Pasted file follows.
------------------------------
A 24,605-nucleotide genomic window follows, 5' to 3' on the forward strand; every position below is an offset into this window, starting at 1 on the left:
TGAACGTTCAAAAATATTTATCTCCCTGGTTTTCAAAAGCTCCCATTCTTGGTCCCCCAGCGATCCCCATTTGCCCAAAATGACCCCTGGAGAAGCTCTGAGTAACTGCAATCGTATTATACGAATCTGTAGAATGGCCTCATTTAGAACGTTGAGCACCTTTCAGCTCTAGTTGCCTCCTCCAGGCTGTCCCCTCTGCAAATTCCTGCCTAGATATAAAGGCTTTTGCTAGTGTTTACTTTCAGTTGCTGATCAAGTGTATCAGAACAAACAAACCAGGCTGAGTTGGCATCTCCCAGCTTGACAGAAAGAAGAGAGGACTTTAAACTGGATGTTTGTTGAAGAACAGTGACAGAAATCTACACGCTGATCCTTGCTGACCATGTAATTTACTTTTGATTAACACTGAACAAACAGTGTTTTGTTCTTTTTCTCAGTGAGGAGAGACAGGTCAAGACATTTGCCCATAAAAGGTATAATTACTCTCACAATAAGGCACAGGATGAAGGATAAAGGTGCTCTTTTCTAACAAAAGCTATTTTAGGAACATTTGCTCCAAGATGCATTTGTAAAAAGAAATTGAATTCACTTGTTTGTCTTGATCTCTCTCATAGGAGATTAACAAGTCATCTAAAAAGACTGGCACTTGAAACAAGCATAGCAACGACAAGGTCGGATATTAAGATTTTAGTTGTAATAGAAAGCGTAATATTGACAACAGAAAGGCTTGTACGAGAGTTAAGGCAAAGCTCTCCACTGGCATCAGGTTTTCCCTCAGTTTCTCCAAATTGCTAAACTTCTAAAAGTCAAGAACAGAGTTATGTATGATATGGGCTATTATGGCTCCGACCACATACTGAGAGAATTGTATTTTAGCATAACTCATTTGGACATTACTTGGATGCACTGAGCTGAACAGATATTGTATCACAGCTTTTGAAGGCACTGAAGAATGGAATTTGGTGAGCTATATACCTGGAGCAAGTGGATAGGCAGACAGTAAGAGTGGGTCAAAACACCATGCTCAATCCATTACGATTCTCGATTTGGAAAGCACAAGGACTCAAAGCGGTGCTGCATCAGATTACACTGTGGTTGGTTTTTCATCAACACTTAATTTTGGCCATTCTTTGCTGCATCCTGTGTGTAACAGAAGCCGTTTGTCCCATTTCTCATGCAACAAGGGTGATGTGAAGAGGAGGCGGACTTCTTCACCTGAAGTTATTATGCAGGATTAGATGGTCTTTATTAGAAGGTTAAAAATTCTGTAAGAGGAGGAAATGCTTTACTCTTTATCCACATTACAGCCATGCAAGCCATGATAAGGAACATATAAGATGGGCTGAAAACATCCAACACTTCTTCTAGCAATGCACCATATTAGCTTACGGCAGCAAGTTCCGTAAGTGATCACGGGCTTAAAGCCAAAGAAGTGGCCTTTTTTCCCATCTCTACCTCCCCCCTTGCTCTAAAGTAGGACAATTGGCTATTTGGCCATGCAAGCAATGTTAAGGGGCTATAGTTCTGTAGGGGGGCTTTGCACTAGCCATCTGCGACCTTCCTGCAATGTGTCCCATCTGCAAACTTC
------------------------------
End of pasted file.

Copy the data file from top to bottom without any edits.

A 24,605-nucleotide genomic window follows, 5' to 3' on the forward strand; every position below is an offset into this window, starting at 1 on the left:
TGAACGTTCAAAAATATTTATCTCCCTGGTTTTCAAAAGCTCCCATTCTTGGTCCCCCAGCGATCCCCATTTGCCCAAAATGACCCCTGGAGAAGCTCTGAGTAACTGCAATCGTATTATACGAATCTGTAGAATGGCCTCATTTAGAACGTTGAGCACCTTTCAGCTCTAGTTGCCTCCTCCAGGCTGTCCCCTCTGCAAATTCCTGCCTAGATATAAAGGCTTTTGCTAGTGTTTACTTTCAGTTGCTGATCAAGTGTATCAGAACAAACAAACCAGGCTGAGTTGGCATCTCCCAGCTTGACAGAAAGAAGAGAGGACTTTAAACTGGATGTTTGTTGAAGAACAGTGACAGAAATCTACACGCTGATCCTTGCTGACCATGTAATTTACTTTTGATTAACACTGAACAAACAGTGTTTTGTTCTTTTTCTCAGTGAGGAGAGACAGGTCAAGACATTTGCCCATAAAAGGTATAATTACTCTCACAATAAGGCACAGGATGAAGGATAAAGGTGCTCTTTTCTAACAAAAGCTATTTTAGGAACATTTGCTCCAAGATGCATTTGTAAAAAGAAATTGAATTCACTTGTTTGTCTTGATCTCTCTCATAGGAGATTAACAAGTCATCTAAAAAGACTGGCACTTGAAACAAGCATAGCAACGACAAGGTCGGATATTAAGATTTTAGTTGTAATAGAAAGCGTAATATTGACAACAGAAAGGCTTGTACGAGAGTTAAGGCAAAGCTCTCCACTGGCATCAGGTTTTCCCTCAGTTTCTCCAAATTGCTAAACTTCTAAAAGTCAAGAACAGAGTTATGTATGATATGGGCTATTATGGCTCCGACCACATACTGAGAGAATTGTATTTTAGCATAACTCATTTGGACATTACTTGGATGCACTGAGCTGAACAGATATTGTATCACAGCTTTTGAAGGCACTGAAGAATGGAATTTGGTGAGCTATATACCTGGAGCAAGTGGATAGGCAGACAGTAAGAGTGGGTCAAAACACCATGCTCAATCCATTACGATTCTCGATTTGGAAAGCACAAGGACTCAAAGCGGTGCTGCATCAGATTACACTGTGGTTGGTTTTTCATCAACACTTAATTTTGGCCATTCTTTGCTGCATCCTGTGTGTAACAGAAGCCGTTTGTCCCATTTCTCATGCAACAAGGGTGATGTGAAGAGGAGGCGGACTTCTTCACCTGAAGTTATTATGCAGGATTAGATGGTCTTTATTAGAAGGTTAAAAATTCTGTAAGAGGAGGAAATGCTTTACTCTTTATCCACATTACAGCCATGCAAGCCATGATAAGGAACATATAAGATGGGCTGAAAACATCCAACACTTCTTCTAGCAATGCACCATATTAGCTTACGGCAGCAAGTTCCGTAAGTGATCACGGGCTTAAAGCCAAAGAAGTGGCCTTTTTTCCCATCTCTACCTCCCCCCTTGCTCTAAAGTAGGACAATTGGCTATTTGGCCATGCAAGCAATGTTAAGGGGCTATAGTTCTGTAGGGGGGCTTTGCACTAGCCATCTGCGACCTTCCTGCAATGTGTCCCATCTGCAAACTTC